David Fisher was able to walk out of a prison in 1974, go to Canada and live undetected for 15 years, so it wasn't that difficult to do.
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Old 04-10-2018, 11:34 AM   #39
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Quote:
Originally Posted by soilentgreen
https://www.csmonitor.com/1983/0523/052307.html

In the early eighties, it sounds like it wouldn't have been that hard for Bocklage to cross into Canada. There wasn't a national manhunt for him at the time. Communities with border crossings wouldn't have known anything about him or a murder in far off Missouri and having a passport for border crossings wasn't the big deal then that it is now. As someone already noted, why would he drive all the way to Manitoba in order to commit suicide?

David Fisher was able to walk out of a prison in 1974, go to Canada and live undetected for 15 years, so it wasn't that difficult to do.
As someone who grew up and lived one mile from the border with Canada, I can vouch for that. Going through the border was literally nothing until 2004-ish. And it wasn't until I think 2008 you needed a passport or EDL. Before that, it was easy as hell. I remember crossing without even showing ID. Just a "where are you coming from?" "where are you going?" "have anything to claim?" and that was about it.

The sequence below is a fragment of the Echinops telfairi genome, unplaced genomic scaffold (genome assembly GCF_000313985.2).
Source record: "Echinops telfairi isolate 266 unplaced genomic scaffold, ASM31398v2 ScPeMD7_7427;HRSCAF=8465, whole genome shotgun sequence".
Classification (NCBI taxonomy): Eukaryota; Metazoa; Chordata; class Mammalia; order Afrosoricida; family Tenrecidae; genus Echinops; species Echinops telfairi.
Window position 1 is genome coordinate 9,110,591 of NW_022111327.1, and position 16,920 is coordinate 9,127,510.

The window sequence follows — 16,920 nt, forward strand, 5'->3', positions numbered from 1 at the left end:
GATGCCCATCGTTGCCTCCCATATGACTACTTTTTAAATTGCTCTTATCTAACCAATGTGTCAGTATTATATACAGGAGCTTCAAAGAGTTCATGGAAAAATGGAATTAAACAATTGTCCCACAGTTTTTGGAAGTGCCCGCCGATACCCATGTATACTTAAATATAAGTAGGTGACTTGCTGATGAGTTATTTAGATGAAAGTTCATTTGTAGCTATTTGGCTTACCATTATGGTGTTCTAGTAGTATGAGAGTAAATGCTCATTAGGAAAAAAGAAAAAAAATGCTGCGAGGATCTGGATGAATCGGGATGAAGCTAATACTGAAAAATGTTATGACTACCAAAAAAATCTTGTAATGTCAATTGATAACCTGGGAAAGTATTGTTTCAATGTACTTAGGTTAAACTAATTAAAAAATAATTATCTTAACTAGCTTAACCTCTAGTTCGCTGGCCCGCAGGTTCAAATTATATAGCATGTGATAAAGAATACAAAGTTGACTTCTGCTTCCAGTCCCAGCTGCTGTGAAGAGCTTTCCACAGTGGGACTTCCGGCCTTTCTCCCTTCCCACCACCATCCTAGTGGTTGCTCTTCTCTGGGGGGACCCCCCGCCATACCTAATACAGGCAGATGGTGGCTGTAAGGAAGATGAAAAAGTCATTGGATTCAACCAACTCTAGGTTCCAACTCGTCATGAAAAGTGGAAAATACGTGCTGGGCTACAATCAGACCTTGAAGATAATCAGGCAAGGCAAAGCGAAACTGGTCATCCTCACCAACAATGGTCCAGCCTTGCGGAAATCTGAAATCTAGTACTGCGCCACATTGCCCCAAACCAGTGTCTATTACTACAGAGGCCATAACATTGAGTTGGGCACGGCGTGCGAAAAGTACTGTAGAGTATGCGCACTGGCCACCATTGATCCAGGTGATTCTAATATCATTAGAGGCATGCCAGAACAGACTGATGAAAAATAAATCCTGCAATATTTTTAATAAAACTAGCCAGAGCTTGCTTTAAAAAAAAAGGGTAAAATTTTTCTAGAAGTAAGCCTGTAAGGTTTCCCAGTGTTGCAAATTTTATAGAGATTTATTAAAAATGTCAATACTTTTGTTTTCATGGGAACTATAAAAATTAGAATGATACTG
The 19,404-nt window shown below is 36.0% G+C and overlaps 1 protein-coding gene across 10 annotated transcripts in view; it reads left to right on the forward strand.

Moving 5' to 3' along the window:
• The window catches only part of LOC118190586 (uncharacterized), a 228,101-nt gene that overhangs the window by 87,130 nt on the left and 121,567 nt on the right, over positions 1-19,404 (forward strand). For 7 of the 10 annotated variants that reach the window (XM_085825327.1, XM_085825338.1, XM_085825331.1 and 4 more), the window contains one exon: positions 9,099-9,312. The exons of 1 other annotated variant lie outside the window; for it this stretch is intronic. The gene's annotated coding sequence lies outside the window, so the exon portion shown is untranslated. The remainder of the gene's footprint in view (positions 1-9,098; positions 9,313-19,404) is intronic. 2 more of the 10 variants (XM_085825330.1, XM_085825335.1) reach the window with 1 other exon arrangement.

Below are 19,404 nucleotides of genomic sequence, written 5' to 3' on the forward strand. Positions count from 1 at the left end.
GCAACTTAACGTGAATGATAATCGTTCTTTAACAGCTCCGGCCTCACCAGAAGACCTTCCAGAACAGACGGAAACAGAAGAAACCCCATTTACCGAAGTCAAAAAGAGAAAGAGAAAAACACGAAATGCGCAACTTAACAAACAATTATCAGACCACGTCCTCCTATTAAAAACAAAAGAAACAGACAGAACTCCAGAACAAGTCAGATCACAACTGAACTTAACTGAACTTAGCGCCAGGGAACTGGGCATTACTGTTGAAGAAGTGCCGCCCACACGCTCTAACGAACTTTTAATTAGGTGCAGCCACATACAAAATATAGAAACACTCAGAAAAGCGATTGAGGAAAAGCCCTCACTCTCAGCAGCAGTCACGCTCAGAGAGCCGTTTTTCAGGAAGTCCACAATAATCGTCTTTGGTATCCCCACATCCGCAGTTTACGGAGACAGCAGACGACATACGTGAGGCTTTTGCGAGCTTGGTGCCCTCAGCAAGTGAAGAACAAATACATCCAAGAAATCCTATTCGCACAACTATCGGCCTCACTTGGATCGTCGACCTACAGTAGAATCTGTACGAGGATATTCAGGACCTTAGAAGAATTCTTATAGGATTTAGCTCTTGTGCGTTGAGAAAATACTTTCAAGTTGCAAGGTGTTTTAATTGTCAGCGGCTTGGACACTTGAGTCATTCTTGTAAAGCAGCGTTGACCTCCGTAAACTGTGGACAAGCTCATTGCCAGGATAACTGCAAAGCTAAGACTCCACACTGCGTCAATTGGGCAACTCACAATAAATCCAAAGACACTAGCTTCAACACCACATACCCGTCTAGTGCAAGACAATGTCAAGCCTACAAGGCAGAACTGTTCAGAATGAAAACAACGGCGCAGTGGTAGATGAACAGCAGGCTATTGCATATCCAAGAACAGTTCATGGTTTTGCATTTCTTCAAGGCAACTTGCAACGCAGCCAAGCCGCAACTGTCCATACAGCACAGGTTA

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Old 04-10-2018, 12:43 PM   #40
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Quote:
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As someone who grew up and lived one mile from the border with Canada, I can vouch for that. Going through the border was literally nothing until 2004-ish. And it wasn't until I think 2008 you needed a passport or EDL. Before that, it was easy as hell. I remember crossing without even showing ID. Just a "where are you coming from?" "where are you going?" "have anything to claim?" and that was about it.